I’ll get to today’s wine, the Yalumba Premium Riesling Cask 2017 shortly, but first, a bit of a preamble:
The Problem with Cask Wine
Cask wine used to be something we were proud of in Australia. It was invented in South Australia and was one of our great gifts to the world, like the Cochlear Implant and Google Maps. The reasons to love it are pretty clear: it keeps wines fresher for longer, is more cost efficient and it’s better for the environment. The US market gets it, so-called “boxed wine” sales there grew by 22%in the year to January 2018, while sales of an upmarket brand, Black Box Wines were up 28%. Here, however, cask wine sales dropped 30% between 2004 and 2014 and have continued to decline ever since, as as wine in general has become more popular.
The ‘G’ Word
The reason, obviously, has a lot to do with perception. For one thing, no one really uses the term cask wine, do they? It’s become “Goon”, something cheap and nasty for teenagers and alcoholics to get drunk on. Which is a shame, though its not exactly unfair: most cask wine is, indeed, horrible. It doesn’t have to be this way though. It’s perfectly possible for decent quality wine to be packaged and stored in wine casks and there is no real reason why wines made for early drinking – which is most of the wines you find in the shop – need to come in a bottle. The problem, as I see it, is one of perception: People expect wine sold in boxes to be bad, so most producers feel there is no point making a good quality one.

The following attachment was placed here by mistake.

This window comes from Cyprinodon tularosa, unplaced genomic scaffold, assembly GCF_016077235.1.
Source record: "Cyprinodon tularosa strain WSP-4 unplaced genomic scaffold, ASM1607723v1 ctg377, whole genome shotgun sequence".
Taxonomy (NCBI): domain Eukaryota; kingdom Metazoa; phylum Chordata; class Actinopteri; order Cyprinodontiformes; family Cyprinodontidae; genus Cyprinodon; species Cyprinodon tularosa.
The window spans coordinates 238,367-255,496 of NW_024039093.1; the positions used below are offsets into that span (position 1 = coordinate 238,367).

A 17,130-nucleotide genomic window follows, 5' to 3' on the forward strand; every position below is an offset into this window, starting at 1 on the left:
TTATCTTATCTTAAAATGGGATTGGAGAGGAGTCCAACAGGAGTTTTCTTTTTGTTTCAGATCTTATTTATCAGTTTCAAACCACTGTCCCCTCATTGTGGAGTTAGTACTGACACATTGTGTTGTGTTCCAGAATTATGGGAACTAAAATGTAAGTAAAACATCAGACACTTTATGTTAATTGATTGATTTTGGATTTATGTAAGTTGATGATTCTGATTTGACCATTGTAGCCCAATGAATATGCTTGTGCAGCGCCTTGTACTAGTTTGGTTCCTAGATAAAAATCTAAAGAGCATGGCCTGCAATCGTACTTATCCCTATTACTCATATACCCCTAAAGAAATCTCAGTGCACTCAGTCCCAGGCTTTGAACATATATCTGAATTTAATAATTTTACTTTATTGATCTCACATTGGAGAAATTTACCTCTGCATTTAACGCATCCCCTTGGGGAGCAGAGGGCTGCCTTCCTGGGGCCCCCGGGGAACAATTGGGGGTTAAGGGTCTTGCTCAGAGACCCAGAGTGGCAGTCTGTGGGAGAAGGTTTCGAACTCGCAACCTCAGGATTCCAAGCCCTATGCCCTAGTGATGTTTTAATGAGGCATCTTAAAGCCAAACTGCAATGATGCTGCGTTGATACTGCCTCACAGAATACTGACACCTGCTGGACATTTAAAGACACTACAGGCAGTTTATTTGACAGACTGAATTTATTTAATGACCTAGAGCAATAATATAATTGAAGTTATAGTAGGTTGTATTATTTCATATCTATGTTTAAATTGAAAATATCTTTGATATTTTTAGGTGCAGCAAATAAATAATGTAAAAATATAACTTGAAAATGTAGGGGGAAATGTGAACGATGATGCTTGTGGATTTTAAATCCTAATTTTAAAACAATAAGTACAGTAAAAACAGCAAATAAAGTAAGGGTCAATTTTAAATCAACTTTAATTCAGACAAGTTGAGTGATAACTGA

An exception to the rule?
If there is one producer that potentially bucks this trend, it’s Yalumba. Yalumba are one of the best value producers in the country (As you probably already know, I highly recommend their Y Serieswines) and are the only major producer I know of currently offering “premium” cask wine.*So, I’ll work my way through this range to see if there really is a decent cask wine out there. Here’s the first one:
The Review: Yalumba Premium Riesling
There’s a very fruity nose here. Peach, little citrus, even some florals perhaps. Smells like a proper Riesling, more or less. Unfortunately, the palate is less impressive. There is a distracting bruised apple flavour, which is sort of a marker of lesser-quality wines. Then there’s a kind of jangly aciditythat asserts itself on the finish. It feels somehow heavy and lazy, rather light and zippy, even though it’s still quite tart. However, it’s certainly still drinkable and at $12 per two litre cask, works out to be about $4.60 a bottle. On that basis, it’s pretty good value.
*If you know of any others, please let me know in the comments, I’ll be keen to try them.